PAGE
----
If the lender decides, after the surveyor has delivered their valuation report, that the property is not worth the money or it has defects, it may either refuse to lend you the money on that property or set conditions which you must fulfil if they are to lend. It might, for example, stipulate that you have to carry out, at your expense, a Pre-Purchase Survey to examine an issue it has found.

Issues can include subsidence, radon gas or drainage problems. Once again, if this survey indicates many problems, the lender can refuse to lend on the property.

Is a Mortgage Valuation the same as a home buyers survey?

No, the valuation is done purely for the lender's benefit and focuses mainly on establishing a property's market value. The latter involves you booking a surveyor, who works on your behalf, to establish if the property you've set your heart on has any defects. If there are, you can bargain with the vendor to contribute towards or even pay all of the costs of remedying any issues or even choose to pull out.

We always advise you to get a house survey. You are probably about to spend the largest sum of money you've ever spent in your life and ideally need an expert opinion on whether your property has any issues which might prove exorbitant to fix further down the line.

If you need a RICS Building Survey or HomeBuyer Report then call our team now on 0333 344 3234, or:

RICS Surveyors | Fixed Fees | Same week availability | Access arranged

At what stage does a mortgage get rejected?

Once your mortgage valuation survey has taken place and the surveyor has returned their report to the lender, the lender either agrees to grant you a mortgage, tells you that it will grant it under certain conditions or refuses to grant you the loan for that property, in which case you can either appeal or look for a fresh home to buy.

At this stage of the mortgage application process timeline is when you usually gets rejected. However, please note that you can get rejected at any stage and that your offer can also be withdrawn, should your circumstances change in any way.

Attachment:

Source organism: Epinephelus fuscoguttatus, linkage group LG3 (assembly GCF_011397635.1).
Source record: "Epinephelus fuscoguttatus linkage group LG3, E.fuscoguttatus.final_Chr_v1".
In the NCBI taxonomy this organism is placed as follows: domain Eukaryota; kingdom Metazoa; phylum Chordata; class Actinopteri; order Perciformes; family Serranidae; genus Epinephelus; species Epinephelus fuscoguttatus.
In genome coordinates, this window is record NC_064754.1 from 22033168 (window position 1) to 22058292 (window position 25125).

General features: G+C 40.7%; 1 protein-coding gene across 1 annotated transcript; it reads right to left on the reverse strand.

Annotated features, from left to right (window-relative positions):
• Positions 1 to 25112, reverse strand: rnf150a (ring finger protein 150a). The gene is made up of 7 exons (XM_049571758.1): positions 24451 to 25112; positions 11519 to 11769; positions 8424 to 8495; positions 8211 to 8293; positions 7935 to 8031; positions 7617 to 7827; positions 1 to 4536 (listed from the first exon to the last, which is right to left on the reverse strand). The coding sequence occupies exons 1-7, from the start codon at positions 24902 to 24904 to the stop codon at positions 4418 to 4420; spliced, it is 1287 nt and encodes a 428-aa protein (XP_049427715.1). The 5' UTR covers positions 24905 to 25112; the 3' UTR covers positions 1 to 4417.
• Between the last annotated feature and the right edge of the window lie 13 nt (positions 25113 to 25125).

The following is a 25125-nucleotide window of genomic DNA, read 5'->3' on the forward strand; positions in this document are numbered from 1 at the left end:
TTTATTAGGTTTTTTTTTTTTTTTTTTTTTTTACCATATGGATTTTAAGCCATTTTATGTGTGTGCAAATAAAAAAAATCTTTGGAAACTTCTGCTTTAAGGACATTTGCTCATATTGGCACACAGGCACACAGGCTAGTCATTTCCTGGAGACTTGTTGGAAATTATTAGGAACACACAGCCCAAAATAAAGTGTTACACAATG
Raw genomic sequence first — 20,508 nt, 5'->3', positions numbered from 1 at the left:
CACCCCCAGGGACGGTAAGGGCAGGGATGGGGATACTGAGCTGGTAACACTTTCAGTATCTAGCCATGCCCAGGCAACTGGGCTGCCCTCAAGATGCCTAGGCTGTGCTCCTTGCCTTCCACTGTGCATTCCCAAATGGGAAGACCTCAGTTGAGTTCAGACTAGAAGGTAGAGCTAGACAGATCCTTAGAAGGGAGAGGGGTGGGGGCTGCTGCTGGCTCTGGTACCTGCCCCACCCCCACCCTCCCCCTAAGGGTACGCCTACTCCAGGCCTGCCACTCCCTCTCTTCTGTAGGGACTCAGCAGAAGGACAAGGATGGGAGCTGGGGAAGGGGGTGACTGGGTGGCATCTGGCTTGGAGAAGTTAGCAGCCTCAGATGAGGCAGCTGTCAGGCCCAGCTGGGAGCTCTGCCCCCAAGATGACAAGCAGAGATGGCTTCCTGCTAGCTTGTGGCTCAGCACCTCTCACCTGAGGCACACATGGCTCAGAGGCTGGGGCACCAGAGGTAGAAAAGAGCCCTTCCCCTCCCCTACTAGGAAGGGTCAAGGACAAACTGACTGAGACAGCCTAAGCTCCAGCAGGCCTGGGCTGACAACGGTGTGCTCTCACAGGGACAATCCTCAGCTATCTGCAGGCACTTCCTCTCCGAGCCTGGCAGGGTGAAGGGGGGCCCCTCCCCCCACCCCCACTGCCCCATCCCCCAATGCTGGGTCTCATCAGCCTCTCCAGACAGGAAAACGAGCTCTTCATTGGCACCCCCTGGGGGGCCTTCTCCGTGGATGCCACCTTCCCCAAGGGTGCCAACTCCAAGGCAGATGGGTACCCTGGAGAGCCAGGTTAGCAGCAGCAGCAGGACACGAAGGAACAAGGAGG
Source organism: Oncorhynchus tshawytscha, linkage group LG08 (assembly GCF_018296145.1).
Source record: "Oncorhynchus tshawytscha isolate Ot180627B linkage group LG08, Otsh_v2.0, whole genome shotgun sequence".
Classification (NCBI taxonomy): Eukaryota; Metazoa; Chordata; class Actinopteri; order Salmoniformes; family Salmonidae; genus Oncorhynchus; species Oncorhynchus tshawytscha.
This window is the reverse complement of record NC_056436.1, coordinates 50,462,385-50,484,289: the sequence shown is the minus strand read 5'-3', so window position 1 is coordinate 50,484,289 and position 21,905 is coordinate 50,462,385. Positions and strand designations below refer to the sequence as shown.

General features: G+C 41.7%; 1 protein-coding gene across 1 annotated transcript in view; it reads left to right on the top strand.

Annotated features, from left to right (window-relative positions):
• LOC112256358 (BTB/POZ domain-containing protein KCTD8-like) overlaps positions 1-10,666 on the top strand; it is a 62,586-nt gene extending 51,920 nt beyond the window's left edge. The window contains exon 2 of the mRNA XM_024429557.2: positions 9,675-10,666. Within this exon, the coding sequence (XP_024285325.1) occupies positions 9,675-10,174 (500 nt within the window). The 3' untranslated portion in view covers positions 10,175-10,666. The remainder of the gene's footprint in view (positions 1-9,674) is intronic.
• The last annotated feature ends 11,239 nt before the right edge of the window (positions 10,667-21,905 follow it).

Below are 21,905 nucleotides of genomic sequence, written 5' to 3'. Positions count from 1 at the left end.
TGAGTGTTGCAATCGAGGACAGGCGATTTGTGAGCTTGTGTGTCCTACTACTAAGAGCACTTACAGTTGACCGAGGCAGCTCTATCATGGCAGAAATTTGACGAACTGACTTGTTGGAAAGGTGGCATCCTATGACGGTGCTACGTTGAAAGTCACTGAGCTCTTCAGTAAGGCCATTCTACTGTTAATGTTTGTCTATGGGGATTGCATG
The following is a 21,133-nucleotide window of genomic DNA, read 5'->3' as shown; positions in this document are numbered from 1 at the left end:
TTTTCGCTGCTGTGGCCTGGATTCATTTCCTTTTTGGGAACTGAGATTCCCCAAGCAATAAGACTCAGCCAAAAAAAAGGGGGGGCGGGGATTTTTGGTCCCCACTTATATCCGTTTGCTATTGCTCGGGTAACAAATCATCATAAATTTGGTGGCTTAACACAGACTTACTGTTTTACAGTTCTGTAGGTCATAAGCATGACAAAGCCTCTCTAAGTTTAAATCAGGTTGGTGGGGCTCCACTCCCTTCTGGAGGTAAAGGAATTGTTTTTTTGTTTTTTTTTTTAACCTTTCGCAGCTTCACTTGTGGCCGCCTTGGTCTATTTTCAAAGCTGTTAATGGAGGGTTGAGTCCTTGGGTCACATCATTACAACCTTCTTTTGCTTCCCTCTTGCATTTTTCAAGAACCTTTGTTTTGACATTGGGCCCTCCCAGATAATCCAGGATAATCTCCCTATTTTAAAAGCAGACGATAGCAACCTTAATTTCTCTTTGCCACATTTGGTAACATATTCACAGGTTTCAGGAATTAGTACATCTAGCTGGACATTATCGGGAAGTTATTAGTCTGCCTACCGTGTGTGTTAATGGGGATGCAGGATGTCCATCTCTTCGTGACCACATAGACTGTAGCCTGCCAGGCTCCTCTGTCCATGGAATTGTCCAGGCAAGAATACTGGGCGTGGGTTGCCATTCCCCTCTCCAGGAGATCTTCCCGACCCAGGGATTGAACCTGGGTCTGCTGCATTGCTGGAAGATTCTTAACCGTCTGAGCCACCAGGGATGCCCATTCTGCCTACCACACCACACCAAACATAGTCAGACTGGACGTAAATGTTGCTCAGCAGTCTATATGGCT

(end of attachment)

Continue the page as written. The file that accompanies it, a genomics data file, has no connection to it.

What is the process of getting a mortgage offer?

If a lender is satisfied with the Mortgage Valuation report, it then tells you and you receive your Mortgage Offer. This is a highly important stage which you must reach before you can exchange contracts with the vendor. Unless you are a cash buyer, a seller will pull out of dealing with you if you can't prove that you will be lent enough cash to cover the agreed purchase price.

The mortgage offer is unlikely to be rescinded, unless it is found out through the conveyancing process that there is a legal issue or if any of the information provided to the mortgage lender is incorrect.

The solicitor acts for the mortgage lender and satisfies their requirements, which are shown in the mortgage offer and also the Mortgage Lender's Handbook.

Mortgage lenders will also require you to buy property searches before they agree to give you a mortgage. What searches they require are also set out in the Mortgage Lender's Handbook.

Usually, the mandatory searches are Local Authority, Environmental, Chancel and Water & Drainage Search. In some cases, you might be asked for additional conveyancing searches.
Frequently Asked Questions
Andrew Boast of Sam Conveyancing
Written by:
Andrew started his career in 2000 working within conveyancing solicitor firms and grew hands-on knowledge of a wide variety of conveyancing challenges and solutions. After helping in excess of 50,000 clients in his career, he uses all this experience within his article writing for SAM, mainstream media and his self published book How to Buy a House Without Killing Anyone.
Caragh Bailey, Digital Marketing Manager
Reviewed by:

Caragh is an excellent writer in her own right as well as an accomplished copy editor for both fiction and non-fiction books, news articles and editorials. She has written extensively for SAM for a variety of conveyancing, survey and mortgage related articles.